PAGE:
Competition in academia

Opinions_Competition in AcademiaCan ambition breed success without hostility?

By Margaret Matthews, Senior Columnist

There are some students who have a competitive spirit, who resent their peers for getting better grades than themselves. But a hostile attitude towards a more intelligent and successful student does not get you anywhere, and leaves much to be desired in teamwork and public relations skills. It also robs you of your self-confidence, peace of mind, and happiness.

A better strategy would be to befriend the students with better grades and see if you could glean some pointers. Get tips and ideas on what methods they use during studies. Find out how they do their research and assignments, and emulate their strategies by implementing those ideas into your work schedule. Studying skills are acquired through practice and taught at universities and other educational institutions. There is also the Learning Centre at Douglas, where peer-tutors assist those who need help with their studies.

I knew of a family living in Edmonton, with two sets of twins. The father had his own law firm, and he encouraged all his children to study law and become successful lawyers. The four boys were constantly bombarded at the dinner table with tales of their father’s winning cases, much to the satisfaction of his clients. In addition, in order to boost his own self-esteem, the father entered the political scene and was elected as a member of the legislative assembly. Thus were the seeds of academic achievement sown for his four sons, and their competitive spirit was directed not only to their peers, but also to each other. Sibling rivalry caused the family’s dynamics to suffer, which eventually turned into a dysfunctional family unit.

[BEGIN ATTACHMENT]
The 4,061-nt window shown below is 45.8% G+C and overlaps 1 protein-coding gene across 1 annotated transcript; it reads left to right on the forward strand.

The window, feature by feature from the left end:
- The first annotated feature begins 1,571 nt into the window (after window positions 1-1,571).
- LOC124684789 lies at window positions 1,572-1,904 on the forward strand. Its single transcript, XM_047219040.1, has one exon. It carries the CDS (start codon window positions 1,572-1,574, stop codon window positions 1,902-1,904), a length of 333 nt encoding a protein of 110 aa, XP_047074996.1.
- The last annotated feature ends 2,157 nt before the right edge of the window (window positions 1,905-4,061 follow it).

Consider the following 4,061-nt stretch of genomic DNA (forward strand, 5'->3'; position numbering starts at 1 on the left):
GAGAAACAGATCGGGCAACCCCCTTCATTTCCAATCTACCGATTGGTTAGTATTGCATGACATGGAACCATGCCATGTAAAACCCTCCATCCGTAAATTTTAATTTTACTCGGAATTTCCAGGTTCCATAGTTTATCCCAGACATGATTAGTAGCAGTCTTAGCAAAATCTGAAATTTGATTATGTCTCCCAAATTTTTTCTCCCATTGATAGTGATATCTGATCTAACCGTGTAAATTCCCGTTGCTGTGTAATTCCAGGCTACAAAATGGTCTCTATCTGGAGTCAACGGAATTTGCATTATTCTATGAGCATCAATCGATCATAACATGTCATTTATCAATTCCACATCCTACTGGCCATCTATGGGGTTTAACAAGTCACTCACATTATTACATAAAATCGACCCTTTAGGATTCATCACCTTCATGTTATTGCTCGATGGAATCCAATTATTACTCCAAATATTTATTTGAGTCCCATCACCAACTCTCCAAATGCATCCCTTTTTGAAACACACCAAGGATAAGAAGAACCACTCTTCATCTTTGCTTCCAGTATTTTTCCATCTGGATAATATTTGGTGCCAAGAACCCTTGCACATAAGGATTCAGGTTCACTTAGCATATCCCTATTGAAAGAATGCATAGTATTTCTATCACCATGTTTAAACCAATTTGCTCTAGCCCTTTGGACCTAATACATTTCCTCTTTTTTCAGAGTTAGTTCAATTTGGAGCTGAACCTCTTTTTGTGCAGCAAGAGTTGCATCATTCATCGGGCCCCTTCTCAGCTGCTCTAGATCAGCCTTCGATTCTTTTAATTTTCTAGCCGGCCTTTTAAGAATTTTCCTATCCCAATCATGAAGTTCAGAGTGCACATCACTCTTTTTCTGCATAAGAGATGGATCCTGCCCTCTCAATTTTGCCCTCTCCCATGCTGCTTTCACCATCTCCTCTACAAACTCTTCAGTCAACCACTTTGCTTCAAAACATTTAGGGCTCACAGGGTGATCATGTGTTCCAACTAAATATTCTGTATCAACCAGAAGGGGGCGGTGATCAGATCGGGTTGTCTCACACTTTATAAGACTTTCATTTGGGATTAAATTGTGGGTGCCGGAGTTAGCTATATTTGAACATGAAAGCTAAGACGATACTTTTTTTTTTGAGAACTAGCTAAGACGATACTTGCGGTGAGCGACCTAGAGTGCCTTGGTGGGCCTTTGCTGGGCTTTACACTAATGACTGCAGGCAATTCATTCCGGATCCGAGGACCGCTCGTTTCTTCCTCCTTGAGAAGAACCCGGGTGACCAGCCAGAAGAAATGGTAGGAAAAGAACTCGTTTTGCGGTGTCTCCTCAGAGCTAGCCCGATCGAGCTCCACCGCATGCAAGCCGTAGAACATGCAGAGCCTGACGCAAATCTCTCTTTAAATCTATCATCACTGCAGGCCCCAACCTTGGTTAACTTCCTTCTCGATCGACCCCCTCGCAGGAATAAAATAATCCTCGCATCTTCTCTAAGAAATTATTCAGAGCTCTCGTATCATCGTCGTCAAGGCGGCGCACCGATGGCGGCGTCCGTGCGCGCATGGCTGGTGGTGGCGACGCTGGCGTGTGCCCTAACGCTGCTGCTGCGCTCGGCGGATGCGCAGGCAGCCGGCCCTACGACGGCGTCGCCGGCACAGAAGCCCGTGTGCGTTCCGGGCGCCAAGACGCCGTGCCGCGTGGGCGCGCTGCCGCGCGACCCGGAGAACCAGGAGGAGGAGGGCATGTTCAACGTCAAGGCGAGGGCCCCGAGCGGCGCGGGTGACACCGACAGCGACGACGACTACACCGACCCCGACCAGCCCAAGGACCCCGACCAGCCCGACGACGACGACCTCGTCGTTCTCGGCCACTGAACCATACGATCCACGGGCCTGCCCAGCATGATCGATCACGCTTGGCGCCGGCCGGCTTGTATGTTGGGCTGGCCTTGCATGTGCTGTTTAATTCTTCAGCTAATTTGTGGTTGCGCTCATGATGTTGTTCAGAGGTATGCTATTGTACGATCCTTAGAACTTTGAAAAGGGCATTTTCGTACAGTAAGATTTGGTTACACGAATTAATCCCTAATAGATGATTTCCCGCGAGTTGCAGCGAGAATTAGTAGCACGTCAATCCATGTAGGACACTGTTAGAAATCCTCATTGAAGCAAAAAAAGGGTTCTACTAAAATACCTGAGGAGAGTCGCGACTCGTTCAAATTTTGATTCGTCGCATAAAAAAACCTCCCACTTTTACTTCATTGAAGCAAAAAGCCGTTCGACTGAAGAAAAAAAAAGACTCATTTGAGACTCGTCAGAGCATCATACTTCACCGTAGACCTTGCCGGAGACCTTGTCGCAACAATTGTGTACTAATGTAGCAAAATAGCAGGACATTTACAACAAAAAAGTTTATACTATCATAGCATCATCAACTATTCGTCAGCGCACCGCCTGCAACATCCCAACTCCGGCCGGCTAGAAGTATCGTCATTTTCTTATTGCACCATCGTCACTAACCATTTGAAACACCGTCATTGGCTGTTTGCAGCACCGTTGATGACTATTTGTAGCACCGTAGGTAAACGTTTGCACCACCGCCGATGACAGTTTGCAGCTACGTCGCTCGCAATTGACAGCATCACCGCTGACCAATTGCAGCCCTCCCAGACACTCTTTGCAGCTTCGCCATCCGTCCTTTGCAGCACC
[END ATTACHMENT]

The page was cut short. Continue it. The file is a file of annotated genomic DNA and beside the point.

All four of the sons ended up being successful and prosperous. The downside of their competitiveness though was that they ended up at loggerheads with each other. Each one tried to outdo the others by rushing to the finish line, which fostered a spirit of aggression, pushiness, hostility, and envy. So much for ambition, motivation, and competition!

While ambition and motivation are positive factors to have in developing one’s potential, especially when it relates to professionalism and work ethics, there should be a healthy balance between being competitive and dissuading unhealthy attitudes of hostility to enter one’s mind, should one lose out to another.